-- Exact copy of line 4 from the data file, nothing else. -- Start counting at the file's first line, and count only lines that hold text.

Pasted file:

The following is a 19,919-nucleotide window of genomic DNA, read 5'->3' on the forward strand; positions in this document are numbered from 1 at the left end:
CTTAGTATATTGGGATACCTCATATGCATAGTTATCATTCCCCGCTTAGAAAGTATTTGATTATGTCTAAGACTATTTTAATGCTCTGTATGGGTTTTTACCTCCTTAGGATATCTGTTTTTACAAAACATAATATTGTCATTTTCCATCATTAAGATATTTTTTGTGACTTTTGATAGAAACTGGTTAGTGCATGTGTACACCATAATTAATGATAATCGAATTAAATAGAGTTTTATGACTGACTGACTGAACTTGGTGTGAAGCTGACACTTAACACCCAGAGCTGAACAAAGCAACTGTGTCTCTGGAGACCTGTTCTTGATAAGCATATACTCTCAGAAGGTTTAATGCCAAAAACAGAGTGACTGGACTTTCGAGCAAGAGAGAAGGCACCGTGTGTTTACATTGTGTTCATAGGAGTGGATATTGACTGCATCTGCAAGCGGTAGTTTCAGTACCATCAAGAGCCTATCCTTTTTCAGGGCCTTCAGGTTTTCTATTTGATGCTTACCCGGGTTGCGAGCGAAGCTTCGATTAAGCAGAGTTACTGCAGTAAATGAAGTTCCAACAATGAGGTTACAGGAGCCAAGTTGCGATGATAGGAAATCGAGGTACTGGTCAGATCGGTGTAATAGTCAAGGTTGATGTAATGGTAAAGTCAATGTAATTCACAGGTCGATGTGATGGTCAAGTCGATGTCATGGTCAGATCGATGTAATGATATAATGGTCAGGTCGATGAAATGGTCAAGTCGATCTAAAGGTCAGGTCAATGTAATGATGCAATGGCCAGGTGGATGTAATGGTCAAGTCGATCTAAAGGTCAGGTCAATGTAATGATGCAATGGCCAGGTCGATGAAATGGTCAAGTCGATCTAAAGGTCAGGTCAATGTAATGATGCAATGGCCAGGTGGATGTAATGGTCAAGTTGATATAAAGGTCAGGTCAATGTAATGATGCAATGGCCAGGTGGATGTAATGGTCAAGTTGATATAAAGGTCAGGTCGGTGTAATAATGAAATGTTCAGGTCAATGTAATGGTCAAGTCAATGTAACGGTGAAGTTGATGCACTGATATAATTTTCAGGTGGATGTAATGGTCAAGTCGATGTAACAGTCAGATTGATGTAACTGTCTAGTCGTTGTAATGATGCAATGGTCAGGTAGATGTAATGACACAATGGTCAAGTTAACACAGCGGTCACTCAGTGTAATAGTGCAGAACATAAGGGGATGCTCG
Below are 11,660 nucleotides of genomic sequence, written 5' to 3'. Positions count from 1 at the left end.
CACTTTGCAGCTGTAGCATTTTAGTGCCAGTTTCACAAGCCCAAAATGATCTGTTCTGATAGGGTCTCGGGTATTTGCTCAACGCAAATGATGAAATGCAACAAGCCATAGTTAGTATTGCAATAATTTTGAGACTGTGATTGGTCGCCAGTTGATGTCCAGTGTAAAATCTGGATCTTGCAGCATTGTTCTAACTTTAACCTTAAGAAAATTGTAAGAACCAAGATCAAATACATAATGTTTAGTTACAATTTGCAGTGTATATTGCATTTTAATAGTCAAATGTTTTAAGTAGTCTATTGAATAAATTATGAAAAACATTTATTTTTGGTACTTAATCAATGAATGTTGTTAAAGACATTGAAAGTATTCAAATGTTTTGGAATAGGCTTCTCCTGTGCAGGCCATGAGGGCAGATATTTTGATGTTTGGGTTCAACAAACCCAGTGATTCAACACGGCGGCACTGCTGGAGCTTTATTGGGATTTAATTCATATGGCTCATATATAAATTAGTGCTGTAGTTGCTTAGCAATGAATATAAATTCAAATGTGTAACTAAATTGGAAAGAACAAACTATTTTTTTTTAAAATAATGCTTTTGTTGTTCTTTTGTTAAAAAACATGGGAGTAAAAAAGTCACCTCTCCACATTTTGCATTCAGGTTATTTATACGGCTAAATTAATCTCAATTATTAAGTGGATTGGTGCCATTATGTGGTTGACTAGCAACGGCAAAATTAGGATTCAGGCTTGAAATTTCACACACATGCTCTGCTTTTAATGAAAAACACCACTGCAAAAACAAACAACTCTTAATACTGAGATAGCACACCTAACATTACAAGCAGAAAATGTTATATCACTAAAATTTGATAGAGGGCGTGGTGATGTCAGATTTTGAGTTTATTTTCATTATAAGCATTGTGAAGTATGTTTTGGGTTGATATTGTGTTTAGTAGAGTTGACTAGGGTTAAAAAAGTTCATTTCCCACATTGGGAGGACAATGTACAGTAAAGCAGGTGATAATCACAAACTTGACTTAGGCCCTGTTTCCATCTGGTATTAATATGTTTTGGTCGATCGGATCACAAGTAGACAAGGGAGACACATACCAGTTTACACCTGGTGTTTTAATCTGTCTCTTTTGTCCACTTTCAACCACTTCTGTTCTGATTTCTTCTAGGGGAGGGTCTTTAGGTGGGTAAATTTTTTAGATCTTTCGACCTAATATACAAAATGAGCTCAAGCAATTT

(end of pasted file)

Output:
CACTTTGCAGCTGTAGCATTTTAGTGCCAGTTTCACAAGCCCAAAATGATCTGTTCTGATAGGGTCTCGGGTATTTGCTCAACGCAAATGATGAAATGCAACAAGCCATAGTTAGTATTGCAATAATTTTGAGACTGTGATTGGTCGCCAGTTGATGTCCAGTGTAAAATCTGGATCTTGCAGCATTGTTCTAACTTTAACCTTAAGAAAATTGTAAGAACCAAGATCAAATACATAATGTTTAGTTACAATTTGCAGTGTATATTGCATTTTAATAGTCAAATGTTTTAAGTAGTCTATTGAATAAATTATGAAAAACATTTATTTTTGGTACTTAATCAATGAATGTTGTTAAAGACATTGAAAGTATTCAAATGTTTTGGAATAGGCTTCTCCTGTGCAGGCCATGAGGGCAGATATTTTGATGTTTGGGTTCAACAAACCCAGTGATTCAACACGGCGGCACTGCTGGAGCTTTATTGGGATTTAATTCATATGGCTCATATATAAATTAGTGCTGTAGTTGCTTAGCAATGAATATAAATTCAAATGTGTAACTAAATTGGAAAGAACAAACTATTTTTTTTTAAAATAATGCTTTTGTTGTTCTTTTGTTAAAAAACATGGGAGTAAAAAAGTCACCTCTCCACATTTTGCATTCAGGTTATTTATACGGCTAAATTAATCTCAATTATTAAGTGGATTGGTGCCATTATGTGGTTGACTAGCAACGGCAAAATTAGGATTCAGGCTTGAAATTTCACACACATGCTCTGCTTTTAATGAAAAACACCACTGCAAAAACAAACAACTCTTAATACTGAGATAGCACACCTAACATTACAAGCAGAAAATGTTATATCACTAAAATTTGATAGAGGGCGTGGTGATGTCAGATTTTGAGTTTATTTTCATTATAAGCATTGTGAAGTATGTTTTGGGTTGATATTGTGTTTAGTAGAGTTGACTAGGGTTAAAAAAGTTCATTTCCCACATTGGGAGGACAATGTACAGTAAAGCAGGTGATAATCACAAACTTGACTTAGGCCCTGTTTCCATCTGGTATTAATATGTTTTGGTCGATCGGATCACAAGTAGACAAGGGAGACACATACCAGTTTACACCTGGTGTTTTAATCTGTCTCTTTTGTCCACTTTCAACCACTTCTGTTCTGATTTCTTCTAGGGGAGGGTCTTTAGGTGGGTAAATTTTTTAGATCTTTCGACCTAATATACAAAATGAGCTCAAGCAATTT